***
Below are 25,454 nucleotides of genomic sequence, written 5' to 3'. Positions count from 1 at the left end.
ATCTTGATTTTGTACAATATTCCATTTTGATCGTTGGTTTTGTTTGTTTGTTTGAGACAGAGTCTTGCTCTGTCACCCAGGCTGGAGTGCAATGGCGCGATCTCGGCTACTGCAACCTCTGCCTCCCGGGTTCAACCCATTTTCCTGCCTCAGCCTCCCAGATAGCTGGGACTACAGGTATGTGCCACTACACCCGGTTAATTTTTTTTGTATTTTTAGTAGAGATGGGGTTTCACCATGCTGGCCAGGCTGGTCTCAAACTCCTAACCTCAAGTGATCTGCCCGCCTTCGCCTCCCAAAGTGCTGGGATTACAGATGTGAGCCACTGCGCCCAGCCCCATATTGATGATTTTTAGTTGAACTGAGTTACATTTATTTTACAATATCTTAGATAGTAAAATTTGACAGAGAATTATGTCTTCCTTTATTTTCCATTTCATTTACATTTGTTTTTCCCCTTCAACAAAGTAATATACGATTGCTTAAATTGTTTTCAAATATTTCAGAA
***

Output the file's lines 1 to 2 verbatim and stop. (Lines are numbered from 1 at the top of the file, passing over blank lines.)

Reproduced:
Below are 25,454 nucleotides of genomic sequence, written 5' to 3'. Positions count from 1 at the left end.
ATCTTGATTTTGTACAATATTCCATTTTGATCGTTGGTTTTGTTTGTTTGTTTGAGACAGAGTCTTGCTCTGTCACCCAGGCTGGAGTGCAATGGCGCGATCTCGGCTACTGCAACCTCTGCCTCCCGGGTTCAACCCATTTTCCTGCCTCAGCCTCCCAGATAGCTGGGACTACAGGTATGTGCCACTACACCCGGTTAATTTTTTTTGTATTTTTAGTAGAGATGGGGTTTCACCATGCTGGCCAGGCTGGTCTCAAACTCCTAACCTCAAGTGATCTGCCCGCCTTCGCCTCCCAAAGTGCTGGGATTACAGATGTGAGCCACTGCGCCCAGCCCCATATTGATGATTTTTAGTTGAACTGAGTTACATTTATTTTACAATATCTTAGATAGTAAAATTTGACAGAGAATTATGTCTTCCTTTATTTTCCATTTCATTTACATTTGTTTTTCCCCTTCAACAAAGTAATATACGATTGCTTAAATTGTTTTCAAATATTTCAGAA